The balancing exercise between criminal acts and trumped up police facts

The balancing exercise between criminal acts and trumped up police facts

The balancing exercise between criminal acts and trumped up police facts

By National Criminal Lawyers

Being charged with a criminal or traffic offence can be a daunting experience. It could be the first time you have ever been in trouble with the law. What is more stressful is when the Police allege
that you did something you did not do or trump up the allegation to a point where it makes us stressed and confused.

It is often said that they are three (3) truths when it comes to a police allegation – what the “police” say is the truth, what the “client” says is the truth and what the “actual” truth is.

Do police sometimes add unnecessary facts in the facts sheet?

Have you been charged with a crime, but the fact sheet has unnecessary or erroneous facts? Here at National Criminal Lawyers (NCL) with our combined 25 years of criminal law experience we have seen thousands of Police Fact sheets.

What we know is that the Police officers who draft these documents (documents that can ruin a person whole life) are almost always not trained lawyers or experts in terms of the practice of law. This means that oftentimes fact sheets are full of certain mistruths, or there are relevant things missing, or worse still there are what are known as aggravating allegations which go above and beyond what is the truth, and/or the crime as charged.

Suffice to say it is for this reason we as criminal lawyers hardly ever read the police fact sheet (apart from the charge part and section). In fact, if you come see us, at times, we will deliberately not read the facts sheet (other than the charge section) and utter words similar to “well I know that’s what the police allege but before I read their version you tell me yours”

So what does the law say about erroneous fact sheets?

The major case law that applies to erroneous fact sheets is what is known as the De Simoni Principle.

The facts of Mr De Simoni are as follows:

Mr De Simoni had a bad drug habit. By all standards he was an “addict”. To support his habit, he broke into empty houses and stole property. One day he broke into what he believed was an empty house and was surprised in the dark by the occupant. He believed the occupant was a young man and he was in danger. He defended himself and only afterward did he find out the occupant was an elderly lady.

Mr De Simoni showed immediate remorse.

He helped the elderly lady into a chair, apologised to her and brought her a glass of water and a telephone so she could call someone to assist her before he fled the scene. Mr De Simoni was subsequently charged and pleaded guilty to Robbery. He did not nor was he asked to face any other charge such as “Aggravated Robbery” (A more serious type of robbery involving violence in the robbery).

However, the Fact Sheet alleged that he had 'wounded' the victim which amounted to a more serious offence of Robbery in Circumstances of Aggravation. The trial court took the wounding into account and effectively sentenced Mr De Simoni for the more serious offence even though he had not been charged with it. The High Court found that the trial court had erred and should not have accepted the Agreed Facts that amounted to a more serious offence than what had been charged.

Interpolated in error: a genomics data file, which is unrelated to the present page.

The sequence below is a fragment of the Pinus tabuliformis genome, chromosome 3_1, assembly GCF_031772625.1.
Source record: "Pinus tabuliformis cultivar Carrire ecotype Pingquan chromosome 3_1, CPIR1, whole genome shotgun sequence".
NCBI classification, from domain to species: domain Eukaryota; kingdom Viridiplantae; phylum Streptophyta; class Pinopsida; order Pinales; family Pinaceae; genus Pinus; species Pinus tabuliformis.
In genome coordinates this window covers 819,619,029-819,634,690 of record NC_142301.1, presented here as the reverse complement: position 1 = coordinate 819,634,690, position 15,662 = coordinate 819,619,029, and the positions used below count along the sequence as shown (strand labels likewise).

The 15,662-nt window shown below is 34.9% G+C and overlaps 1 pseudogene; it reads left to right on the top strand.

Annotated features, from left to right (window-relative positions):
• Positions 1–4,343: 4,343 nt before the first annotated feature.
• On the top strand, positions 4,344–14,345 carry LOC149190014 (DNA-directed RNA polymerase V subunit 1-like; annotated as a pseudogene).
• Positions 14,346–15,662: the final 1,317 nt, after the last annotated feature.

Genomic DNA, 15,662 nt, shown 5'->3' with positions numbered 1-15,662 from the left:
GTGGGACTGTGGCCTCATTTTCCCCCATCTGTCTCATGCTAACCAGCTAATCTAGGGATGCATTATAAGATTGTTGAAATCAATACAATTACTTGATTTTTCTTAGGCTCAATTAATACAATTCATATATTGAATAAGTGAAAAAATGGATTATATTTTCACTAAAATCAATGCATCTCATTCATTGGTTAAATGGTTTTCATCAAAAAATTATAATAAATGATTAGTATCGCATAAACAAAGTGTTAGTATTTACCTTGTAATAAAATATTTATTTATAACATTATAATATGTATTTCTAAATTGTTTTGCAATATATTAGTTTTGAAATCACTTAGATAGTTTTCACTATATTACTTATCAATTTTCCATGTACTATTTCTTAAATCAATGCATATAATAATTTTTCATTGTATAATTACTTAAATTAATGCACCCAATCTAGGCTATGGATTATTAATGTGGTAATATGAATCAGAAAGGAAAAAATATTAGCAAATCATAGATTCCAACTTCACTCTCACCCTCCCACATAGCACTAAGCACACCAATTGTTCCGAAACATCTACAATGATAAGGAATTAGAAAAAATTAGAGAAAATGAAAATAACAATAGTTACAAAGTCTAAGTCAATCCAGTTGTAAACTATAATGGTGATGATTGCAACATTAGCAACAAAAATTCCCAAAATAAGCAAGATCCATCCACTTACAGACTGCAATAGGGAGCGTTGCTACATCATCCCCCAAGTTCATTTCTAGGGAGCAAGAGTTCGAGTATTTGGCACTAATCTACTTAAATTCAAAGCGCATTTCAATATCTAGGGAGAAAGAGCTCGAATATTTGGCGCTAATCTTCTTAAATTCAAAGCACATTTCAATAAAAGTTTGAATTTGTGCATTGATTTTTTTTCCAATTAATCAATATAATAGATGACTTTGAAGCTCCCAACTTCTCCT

What is the effect of the De Simoni Case?

The main principle stated by the High Court was that an offender can only be sentenced for the offence of which he is convicted. Seeing Robbery with wounding was not what he plead to, and the Court should have dismissed any police attempts to state in the fact sheet more than he was alleged to have committed.

At National Criminal Lawyers you can rest assured be confident that we have seen things like this on a daily basis. We believe the police do the job they must do (mostly representing law abiding community) and although sometimes they are tunnel visioned and bias we do respect them as an adversary.

However, we to must do our job which oftentimes means we represent some people who are considered by some as the least respected in the community. Here at National Criminal lawyers however we do this with pride as we feel representing those considered to be least respected is a matter of defending human rights. In this sense we are experts at balancing the beam to be in the most favorable position for our clients as possible.

For all the above reasons, if you are charged with a criminal offence and no matter how bad the Facts Sheet are we will make sure that no unnecessary or irrelevant comments are made by the police which do not form part of the charge alleged.

NCL is the only Criminal Law firms who offers a specifically tailored package wherein we offer a unique set of 4 options as follows (or a culmination and combination of the following);

1. Instruct us to negotiate with prosecutors/police (plea/facts negotiation);
2. Instruct us to Plead Not Guilty and go to hearing/trial;
3. Plead guilty to the elements of the charge and then dispute the facts (at a special “disputed facts” hearing); and/or
4. Plead guilty with full acceptance of the facts (even if those facts are not agreed)

For a FREE consultation with one of our Senior Lawyers, please contact us on 02 9893 1889.

 

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